When the media reported on the storm between President Mokgweetsi Masisi and his predecessor Ian Khama, the former dismissed the allegations.
He even went on to attack a teacher in Serowe for raising such a question on the matter. For a long time Masisi tried to keep the storm contained.
Just recently before he left for United States of America, he said: “Ke tloga ke phantsha”. It seems like this was more than just a threat. He started spilling the beans as soon as he landed from the US.
Masisi told a media briefing at the State House that he knew that Khama would cause problems before he even stepped down as president.
“You must ask members of the Central Committee how the last meeting Khama presided over went. It was that one where he said he is still the head of the party until 2019,” he said of Khama.
“This is following a sequence of all indicators of what we are seeing now. He wanted to be the face of the party going into the elections. He would be the chief campaigner.”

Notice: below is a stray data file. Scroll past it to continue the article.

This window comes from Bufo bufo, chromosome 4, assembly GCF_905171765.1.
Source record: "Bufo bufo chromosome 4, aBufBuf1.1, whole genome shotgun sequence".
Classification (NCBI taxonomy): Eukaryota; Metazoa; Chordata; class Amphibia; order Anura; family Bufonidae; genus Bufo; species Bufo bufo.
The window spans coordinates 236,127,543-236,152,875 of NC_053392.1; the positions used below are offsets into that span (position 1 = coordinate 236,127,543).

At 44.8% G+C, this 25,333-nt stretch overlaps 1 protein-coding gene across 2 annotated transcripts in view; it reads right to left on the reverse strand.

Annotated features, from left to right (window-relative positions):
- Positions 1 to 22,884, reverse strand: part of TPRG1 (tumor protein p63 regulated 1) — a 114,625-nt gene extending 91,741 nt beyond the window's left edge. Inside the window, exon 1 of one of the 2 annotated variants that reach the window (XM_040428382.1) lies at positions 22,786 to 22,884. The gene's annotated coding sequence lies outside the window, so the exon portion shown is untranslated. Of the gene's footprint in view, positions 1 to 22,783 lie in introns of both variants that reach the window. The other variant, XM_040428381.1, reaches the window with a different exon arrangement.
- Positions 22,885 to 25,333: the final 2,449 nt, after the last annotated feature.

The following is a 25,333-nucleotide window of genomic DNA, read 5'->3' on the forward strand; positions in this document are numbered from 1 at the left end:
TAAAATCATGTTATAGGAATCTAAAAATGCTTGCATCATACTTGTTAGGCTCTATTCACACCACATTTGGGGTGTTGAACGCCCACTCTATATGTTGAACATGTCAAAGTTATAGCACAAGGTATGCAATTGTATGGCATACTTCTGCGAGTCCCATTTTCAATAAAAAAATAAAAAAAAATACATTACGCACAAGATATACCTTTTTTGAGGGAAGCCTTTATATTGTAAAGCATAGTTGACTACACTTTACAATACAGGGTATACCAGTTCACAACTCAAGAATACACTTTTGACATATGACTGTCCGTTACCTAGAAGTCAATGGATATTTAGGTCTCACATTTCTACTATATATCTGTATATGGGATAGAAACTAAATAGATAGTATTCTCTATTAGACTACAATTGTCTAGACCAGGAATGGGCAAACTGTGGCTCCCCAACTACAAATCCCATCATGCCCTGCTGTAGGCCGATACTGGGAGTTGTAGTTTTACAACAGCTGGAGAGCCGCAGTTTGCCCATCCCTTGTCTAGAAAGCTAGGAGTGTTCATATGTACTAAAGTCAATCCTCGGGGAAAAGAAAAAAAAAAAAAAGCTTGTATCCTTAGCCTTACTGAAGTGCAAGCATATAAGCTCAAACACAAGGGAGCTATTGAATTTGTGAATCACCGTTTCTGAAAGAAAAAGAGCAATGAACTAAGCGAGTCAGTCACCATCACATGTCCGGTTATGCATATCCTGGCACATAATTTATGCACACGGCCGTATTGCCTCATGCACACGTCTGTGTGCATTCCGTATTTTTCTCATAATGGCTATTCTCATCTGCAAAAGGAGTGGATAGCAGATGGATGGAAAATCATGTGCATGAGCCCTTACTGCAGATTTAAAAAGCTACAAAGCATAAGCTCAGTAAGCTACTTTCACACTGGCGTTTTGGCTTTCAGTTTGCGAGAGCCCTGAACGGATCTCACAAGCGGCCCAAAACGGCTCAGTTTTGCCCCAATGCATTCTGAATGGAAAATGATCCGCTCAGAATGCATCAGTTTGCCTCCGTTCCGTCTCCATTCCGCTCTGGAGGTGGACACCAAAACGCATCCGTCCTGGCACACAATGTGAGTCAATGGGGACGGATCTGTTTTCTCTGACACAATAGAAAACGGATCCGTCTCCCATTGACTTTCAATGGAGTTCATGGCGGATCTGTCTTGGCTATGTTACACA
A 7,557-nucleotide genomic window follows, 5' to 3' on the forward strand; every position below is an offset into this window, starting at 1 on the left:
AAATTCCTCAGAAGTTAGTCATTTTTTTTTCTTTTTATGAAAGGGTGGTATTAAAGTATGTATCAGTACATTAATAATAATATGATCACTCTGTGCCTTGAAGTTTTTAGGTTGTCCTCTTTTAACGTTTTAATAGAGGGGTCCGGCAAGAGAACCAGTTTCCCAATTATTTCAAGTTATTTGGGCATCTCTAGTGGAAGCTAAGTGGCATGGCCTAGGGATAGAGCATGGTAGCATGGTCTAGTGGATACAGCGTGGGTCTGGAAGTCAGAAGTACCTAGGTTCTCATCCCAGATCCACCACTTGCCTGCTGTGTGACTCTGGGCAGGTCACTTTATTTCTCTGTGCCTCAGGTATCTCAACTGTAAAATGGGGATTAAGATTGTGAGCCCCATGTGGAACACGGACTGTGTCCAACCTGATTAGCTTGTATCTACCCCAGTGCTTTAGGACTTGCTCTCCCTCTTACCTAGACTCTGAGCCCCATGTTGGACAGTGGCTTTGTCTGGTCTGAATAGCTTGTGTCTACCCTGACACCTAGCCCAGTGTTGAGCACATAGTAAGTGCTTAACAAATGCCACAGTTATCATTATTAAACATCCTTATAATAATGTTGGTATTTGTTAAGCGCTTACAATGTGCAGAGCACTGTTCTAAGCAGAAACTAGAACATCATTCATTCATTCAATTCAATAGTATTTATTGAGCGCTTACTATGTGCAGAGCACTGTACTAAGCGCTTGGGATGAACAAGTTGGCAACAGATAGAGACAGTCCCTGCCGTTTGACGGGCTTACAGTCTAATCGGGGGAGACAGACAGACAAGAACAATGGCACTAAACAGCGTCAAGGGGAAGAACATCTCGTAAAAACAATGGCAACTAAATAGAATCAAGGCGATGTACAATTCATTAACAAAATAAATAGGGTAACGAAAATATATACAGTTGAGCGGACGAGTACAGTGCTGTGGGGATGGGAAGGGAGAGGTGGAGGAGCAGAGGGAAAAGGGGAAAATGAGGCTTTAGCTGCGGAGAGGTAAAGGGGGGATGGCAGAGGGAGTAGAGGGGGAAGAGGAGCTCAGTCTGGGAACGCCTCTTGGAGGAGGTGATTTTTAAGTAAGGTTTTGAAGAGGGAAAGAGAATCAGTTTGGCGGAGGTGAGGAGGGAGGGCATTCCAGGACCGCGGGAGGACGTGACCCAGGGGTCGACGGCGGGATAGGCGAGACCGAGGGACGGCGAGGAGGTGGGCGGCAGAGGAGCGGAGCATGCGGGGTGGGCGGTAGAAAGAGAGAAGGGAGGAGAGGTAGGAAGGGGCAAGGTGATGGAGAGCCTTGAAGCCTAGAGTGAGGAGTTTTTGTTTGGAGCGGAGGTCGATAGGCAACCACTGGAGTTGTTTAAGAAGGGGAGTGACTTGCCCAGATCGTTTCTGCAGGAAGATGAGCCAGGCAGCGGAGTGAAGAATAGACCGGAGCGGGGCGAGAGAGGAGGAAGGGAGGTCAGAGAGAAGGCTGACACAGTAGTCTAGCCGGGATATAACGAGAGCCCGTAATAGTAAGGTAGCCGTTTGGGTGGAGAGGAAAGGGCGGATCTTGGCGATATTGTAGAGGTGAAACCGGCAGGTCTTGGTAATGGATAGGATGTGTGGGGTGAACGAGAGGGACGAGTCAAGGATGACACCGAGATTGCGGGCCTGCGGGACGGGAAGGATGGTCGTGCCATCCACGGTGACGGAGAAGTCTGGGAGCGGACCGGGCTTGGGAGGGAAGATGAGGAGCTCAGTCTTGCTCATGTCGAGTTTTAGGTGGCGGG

Masisi said he regretted the law they passed in Parliament amending for former presidents being allowed to work.
“I was the leader of the house in 2017 when we amended the Former President Pension and Benefits Act.
The opposition mercilessly accused us and we rebutted the accusations. I take my hat off to the opposition and I owe you and the
Work should not be understood in a literal sense, which is the mistake we made in 2017. We believed that when one is allowed to work he would not support or distabilise government. In relation to former presidents, work does not mean eight-to-five; work is influence. That was put there to contain a very powerful person when he retires.”
“Come October, you can choose to live like you lived. I am comfortable with it because it is your choice to make. Or you can choose to go forward. You can choose to make our nation beneath what we are worth in terms of credibility.”
Masisi said if they still had the leverage, they could be taking away all of Khama’s benefits or stop him engaging in politics again because he has retired.
He said he sometimes does not allow Khama to use airplanes because his trips were not as important as government work that needs to be done.